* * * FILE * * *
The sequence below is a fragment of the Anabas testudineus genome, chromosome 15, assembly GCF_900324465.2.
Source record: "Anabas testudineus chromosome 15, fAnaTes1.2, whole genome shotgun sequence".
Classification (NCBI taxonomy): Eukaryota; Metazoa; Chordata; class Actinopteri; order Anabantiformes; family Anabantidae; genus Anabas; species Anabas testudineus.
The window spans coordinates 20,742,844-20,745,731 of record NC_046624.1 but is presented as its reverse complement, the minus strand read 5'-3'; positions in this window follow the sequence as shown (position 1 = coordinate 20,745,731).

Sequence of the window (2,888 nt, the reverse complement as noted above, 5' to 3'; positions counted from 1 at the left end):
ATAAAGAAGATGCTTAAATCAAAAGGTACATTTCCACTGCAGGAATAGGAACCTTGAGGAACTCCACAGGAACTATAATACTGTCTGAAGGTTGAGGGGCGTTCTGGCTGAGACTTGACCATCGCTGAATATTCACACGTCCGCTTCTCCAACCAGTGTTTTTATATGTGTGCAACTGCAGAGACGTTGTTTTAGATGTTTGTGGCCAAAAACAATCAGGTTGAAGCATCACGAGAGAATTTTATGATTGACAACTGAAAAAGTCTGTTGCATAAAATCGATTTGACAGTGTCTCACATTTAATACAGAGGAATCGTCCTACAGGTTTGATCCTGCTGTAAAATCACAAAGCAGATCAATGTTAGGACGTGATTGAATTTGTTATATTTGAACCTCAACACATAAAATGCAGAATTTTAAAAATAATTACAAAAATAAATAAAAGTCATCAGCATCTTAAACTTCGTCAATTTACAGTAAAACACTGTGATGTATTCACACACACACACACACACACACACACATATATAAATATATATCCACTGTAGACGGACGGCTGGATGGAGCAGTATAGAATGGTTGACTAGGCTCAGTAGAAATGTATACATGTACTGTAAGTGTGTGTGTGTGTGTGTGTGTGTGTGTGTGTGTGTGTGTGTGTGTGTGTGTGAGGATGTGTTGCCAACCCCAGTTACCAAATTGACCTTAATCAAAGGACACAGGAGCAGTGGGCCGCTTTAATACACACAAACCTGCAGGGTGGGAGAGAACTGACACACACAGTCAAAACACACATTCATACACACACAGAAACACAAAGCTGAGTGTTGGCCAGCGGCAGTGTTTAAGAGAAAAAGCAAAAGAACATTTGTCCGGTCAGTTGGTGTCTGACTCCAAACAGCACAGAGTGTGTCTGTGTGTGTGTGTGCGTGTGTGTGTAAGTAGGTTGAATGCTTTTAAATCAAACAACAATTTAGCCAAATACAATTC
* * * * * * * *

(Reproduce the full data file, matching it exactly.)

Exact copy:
The sequence below is a fragment of the Anabas testudineus genome, chromosome 15, assembly GCF_900324465.2.
Source record: "Anabas testudineus chromosome 15, fAnaTes1.2, whole genome shotgun sequence".
Classification (NCBI taxonomy): Eukaryota; Metazoa; Chordata; class Actinopteri; order Anabantiformes; family Anabantidae; genus Anabas; species Anabas testudineus.
The window spans coordinates 20,742,844-20,745,731 of record NC_046624.1 but is presented as its reverse complement, the minus strand read 5'-3'; positions in this window follow the sequence as shown (position 1 = coordinate 20,745,731).

Sequence of the window (2,888 nt, the reverse complement as noted above, 5' to 3'; positions counted from 1 at the left end):
ATAAAGAAGATGCTTAAATCAAAAGGTACATTTCCACTGCAGGAATAGGAACCTTGAGGAACTCCACAGGAACTATAATACTGTCTGAAGGTTGAGGGGCGTTCTGGCTGAGACTTGACCATCGCTGAATATTCACACGTCCGCTTCTCCAACCAGTGTTTTTATATGTGTGCAACTGCAGAGACGTTGTTTTAGATGTTTGTGGCCAAAAACAATCAGGTTGAAGCATCACGAGAGAATTTTATGATTGACAACTGAAAAAGTCTGTTGCATAAAATCGATTTGACAGTGTCTCACATTTAATACAGAGGAATCGTCCTACAGGTTTGATCCTGCTGTAAAATCACAAAGCAGATCAATGTTAGGACGTGATTGAATTTGTTATATTTGAACCTCAACACATAAAATGCAGAATTTTAAAAATAATTACAAAAATAAATAAAAGTCATCAGCATCTTAAACTTCGTCAATTTACAGTAAAACACTGTGATGTATTCACACACACACACACACACACACACACATATATAAATATATATCCACTGTAGACGGACGGCTGGATGGAGCAGTATAGAATGGTTGACTAGGCTCAGTAGAAATGTATACATGTACTGTAAGTGTGTGTGTGTGTGTGTGTGTGTGTGTGTGTGTGTGTGTGTGTGTGTGTGTGAGGATGTGTTGCCAACCCCAGTTACCAAATTGACCTTAATCAAAGGACACAGGAGCAGTGGGCCGCTTTAATACACACAAACCTGCAGGGTGGGAGAGAACTGACACACACAGTCAAAACACACATTCATACACACACAGAAACACAAAGCTGAGTGTTGGCCAGCGGCAGTGTTTAAGAGAAAAAGCAAAAGAACATTTGTCCGGTCAGTTGGTGTCTGACTCCAAACAGCACAGAGTGTGTCTGTGTGTGTGTGTGCGTGTGTGTGTAAGTAGGTTGAATGCTTTTAAATCAAACAACAATTTAGCCAAATACAATTC